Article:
June 27, 2017
Publishers are banding together to take on a logging company over free speech
by Taylor Sperry
While writers and agents and publishers and scouts and readers and booksellers flocked to the Javits Center for BookExpo earlier this month, a petition signed by more than 100 authors representing various major publishers was circulating. The demand, as Danuta Kean reports for The Guardian, was that some members of the Big Five “use their clout” to exert pressure on Resolute Forest Products, a logging company that has filed a claim against the environmental organization Greenpeace.
Greenpeace argues that Resolute “is responsible for the destruction of vast areas of Canada’s magnificent boreal forest, damaging critical woodland caribou habitat and logging without consent of impacted First Nations”; Resolute’s reaction—a civil claim under the Racketeer Influenced and Corrupt Organizations Act (RICO)—has been interpreted as a threat to free speech, particularly troubling in this instance as it comes on the heels of President Trump’s promise to withdraw from the Paris Climate Agreement.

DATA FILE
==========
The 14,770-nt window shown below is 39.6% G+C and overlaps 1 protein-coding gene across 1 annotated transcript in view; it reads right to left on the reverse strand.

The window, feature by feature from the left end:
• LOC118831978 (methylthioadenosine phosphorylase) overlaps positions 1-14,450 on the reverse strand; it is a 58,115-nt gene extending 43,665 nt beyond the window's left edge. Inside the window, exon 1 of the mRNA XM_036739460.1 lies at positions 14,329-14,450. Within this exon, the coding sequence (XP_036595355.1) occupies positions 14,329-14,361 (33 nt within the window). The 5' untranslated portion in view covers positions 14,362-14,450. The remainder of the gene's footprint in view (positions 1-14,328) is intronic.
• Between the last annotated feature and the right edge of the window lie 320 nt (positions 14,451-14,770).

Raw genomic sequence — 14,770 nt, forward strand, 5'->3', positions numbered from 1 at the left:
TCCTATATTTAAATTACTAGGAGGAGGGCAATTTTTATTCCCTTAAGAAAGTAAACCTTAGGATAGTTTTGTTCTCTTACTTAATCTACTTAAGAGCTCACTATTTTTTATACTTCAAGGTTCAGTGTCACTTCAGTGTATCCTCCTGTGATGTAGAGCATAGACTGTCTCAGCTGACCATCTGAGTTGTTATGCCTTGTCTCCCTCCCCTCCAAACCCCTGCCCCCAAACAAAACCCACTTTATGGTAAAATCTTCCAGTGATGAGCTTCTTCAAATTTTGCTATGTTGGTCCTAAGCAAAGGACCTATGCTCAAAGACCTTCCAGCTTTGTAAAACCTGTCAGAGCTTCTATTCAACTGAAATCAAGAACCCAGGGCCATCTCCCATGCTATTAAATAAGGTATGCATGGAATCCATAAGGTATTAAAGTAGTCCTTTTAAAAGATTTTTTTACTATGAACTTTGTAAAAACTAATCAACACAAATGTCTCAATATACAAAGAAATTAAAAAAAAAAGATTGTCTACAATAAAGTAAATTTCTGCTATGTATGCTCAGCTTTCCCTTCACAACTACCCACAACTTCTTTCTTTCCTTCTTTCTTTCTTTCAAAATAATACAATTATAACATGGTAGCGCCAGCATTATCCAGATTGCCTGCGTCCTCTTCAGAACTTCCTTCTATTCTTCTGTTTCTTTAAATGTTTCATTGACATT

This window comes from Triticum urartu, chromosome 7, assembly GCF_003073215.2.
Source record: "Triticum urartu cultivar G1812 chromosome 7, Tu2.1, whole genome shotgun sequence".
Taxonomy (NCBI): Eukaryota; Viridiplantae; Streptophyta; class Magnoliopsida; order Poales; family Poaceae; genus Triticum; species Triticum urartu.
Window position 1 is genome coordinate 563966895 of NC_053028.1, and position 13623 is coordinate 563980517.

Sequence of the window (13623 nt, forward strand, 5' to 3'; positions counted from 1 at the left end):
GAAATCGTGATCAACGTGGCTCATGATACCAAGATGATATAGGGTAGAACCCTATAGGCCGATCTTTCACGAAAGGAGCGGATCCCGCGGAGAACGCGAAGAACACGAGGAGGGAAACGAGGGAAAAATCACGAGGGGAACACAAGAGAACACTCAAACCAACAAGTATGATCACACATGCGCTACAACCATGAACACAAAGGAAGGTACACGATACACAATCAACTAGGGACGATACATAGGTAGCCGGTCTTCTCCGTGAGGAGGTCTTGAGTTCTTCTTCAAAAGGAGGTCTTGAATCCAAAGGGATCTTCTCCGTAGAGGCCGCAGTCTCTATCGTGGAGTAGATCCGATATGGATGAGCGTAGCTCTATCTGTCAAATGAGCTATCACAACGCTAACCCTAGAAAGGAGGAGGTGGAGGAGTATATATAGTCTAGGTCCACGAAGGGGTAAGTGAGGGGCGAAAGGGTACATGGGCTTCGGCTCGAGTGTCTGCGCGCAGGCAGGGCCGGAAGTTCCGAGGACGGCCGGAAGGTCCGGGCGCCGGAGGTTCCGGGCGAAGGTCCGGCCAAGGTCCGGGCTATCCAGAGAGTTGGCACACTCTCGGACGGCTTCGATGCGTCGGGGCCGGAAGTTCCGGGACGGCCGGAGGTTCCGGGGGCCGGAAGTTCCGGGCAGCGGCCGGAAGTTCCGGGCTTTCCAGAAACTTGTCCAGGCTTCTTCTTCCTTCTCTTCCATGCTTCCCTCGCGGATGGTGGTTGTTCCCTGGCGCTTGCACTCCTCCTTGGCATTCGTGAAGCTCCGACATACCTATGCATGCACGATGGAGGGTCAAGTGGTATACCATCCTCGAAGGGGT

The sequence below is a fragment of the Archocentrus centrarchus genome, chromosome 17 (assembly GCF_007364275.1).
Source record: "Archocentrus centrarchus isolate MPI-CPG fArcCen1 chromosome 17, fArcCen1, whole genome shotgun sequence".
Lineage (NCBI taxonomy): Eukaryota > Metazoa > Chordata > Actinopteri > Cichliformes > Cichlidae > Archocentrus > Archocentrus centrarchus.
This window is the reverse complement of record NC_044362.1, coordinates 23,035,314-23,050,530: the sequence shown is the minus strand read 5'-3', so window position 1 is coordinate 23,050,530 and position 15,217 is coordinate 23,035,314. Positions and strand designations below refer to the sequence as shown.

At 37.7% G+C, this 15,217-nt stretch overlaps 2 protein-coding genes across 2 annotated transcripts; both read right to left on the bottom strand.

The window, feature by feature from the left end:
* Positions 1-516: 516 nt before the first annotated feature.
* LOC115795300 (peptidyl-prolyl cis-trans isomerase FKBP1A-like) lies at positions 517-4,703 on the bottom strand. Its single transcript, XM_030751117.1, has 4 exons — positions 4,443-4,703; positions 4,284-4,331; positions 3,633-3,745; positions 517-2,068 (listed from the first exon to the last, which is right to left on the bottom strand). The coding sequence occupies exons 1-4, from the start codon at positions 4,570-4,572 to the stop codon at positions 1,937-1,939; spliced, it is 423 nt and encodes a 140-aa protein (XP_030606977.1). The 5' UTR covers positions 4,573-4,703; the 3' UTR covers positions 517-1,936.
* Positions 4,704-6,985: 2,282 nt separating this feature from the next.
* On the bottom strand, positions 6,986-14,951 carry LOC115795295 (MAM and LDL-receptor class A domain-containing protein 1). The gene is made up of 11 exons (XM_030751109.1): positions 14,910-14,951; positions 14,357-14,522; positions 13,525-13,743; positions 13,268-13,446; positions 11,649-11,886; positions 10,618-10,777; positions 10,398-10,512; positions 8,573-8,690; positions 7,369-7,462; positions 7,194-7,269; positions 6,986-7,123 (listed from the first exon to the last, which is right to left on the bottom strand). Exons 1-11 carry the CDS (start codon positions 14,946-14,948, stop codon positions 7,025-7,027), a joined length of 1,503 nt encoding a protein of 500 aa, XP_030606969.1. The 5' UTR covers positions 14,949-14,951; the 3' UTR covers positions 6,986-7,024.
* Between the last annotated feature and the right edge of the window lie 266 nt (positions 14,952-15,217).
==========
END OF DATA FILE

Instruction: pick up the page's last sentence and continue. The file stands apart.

“You need these NGOs to be able to do their work and be whistleblowers,” Ronald Blunden said on behalf of Hachette, “because if they disappear, and if the US pulls out of the Paris accord, who will be left to speak up and defend the environment?”
As Greenpeace said in a statement:
The $300 million CAD Racketeer Influenced and Corrupt Organizations Act (RICO) lawsuit that Resolute has filed in the US, uses a set of laws designed to prosecute the mafia, to sue environmental advocates. Resolute essentially argues that environmental advocacy constitutes criminal behavior. By delegitimizing essential advocacy work for forest protection, which provides important oversight on corporations like Resolute, and by imposing harsh financial penalties on protected free speech, this lawsuit could have a chilling effect on freedom of speech in general. Ultimately Resolute’s meritless lawsuits against Greenpeace could impact individuals and groups across civil society that seek to make positive changes by making it too expensive and risky to engage in free speech, advocacy, informed expert opinions, and even research.
Read the full report here.
Taylor Sperry is a former Melville House editor.